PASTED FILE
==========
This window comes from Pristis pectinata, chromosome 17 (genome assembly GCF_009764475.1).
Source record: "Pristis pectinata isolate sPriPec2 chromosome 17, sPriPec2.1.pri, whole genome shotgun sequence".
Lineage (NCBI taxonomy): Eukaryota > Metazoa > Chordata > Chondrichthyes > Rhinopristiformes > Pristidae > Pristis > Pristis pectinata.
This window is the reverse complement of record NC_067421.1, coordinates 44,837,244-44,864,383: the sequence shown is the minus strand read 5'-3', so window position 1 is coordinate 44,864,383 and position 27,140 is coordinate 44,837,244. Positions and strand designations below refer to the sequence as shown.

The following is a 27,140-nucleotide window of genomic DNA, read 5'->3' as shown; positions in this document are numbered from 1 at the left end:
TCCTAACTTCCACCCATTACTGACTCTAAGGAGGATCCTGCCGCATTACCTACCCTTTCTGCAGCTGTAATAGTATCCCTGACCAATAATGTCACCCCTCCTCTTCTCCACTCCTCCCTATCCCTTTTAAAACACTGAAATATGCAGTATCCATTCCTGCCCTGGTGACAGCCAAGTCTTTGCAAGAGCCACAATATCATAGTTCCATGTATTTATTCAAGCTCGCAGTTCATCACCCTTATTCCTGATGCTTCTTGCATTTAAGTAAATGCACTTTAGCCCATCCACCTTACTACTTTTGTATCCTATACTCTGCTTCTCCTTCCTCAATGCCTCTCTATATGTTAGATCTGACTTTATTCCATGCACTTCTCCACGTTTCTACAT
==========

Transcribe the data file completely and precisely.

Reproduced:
This window comes from Pristis pectinata, chromosome 17 (genome assembly GCF_009764475.1).
Source record: "Pristis pectinata isolate sPriPec2 chromosome 17, sPriPec2.1.pri, whole genome shotgun sequence".
Lineage (NCBI taxonomy): Eukaryota > Metazoa > Chordata > Chondrichthyes > Rhinopristiformes > Pristidae > Pristis > Pristis pectinata.
This window is the reverse complement of record NC_067421.1, coordinates 44,837,244-44,864,383: the sequence shown is the minus strand read 5'-3', so window position 1 is coordinate 44,864,383 and position 27,140 is coordinate 44,837,244. Positions and strand designations below refer to the sequence as shown.

The following is a 27,140-nucleotide window of genomic DNA, read 5'->3' as shown; positions in this document are numbered from 1 at the left end:
TCCTAACTTCCACCCATTACTGACTCTAAGGAGGATCCTGCCGCATTACCTACCCTTTCTGCAGCTGTAATAGTATCCCTGACCAATAATGTCACCCCTCCTCTTCTCCACTCCTCCCTATCCCTTTTAAAACACTGAAATATGCAGTATCCATTCCTGCCCTGGTGACAGCCAAGTCTTTGCAAGAGCCACAATATCATAGTTCCATGTATTTATTCAAGCTCGCAGTTCATCACCCTTATTCCTGATGCTTCTTGCATTTAAGTAAATGCACTTTAGCCCATCCACCTTACTACTTTTGTATCCTATACTCTGCTTCTCCTTCCTCAATGCCTCTCTATATGTTAGATCTGACTTTATTCCATGCACTTCTCCACGTTTCTACAT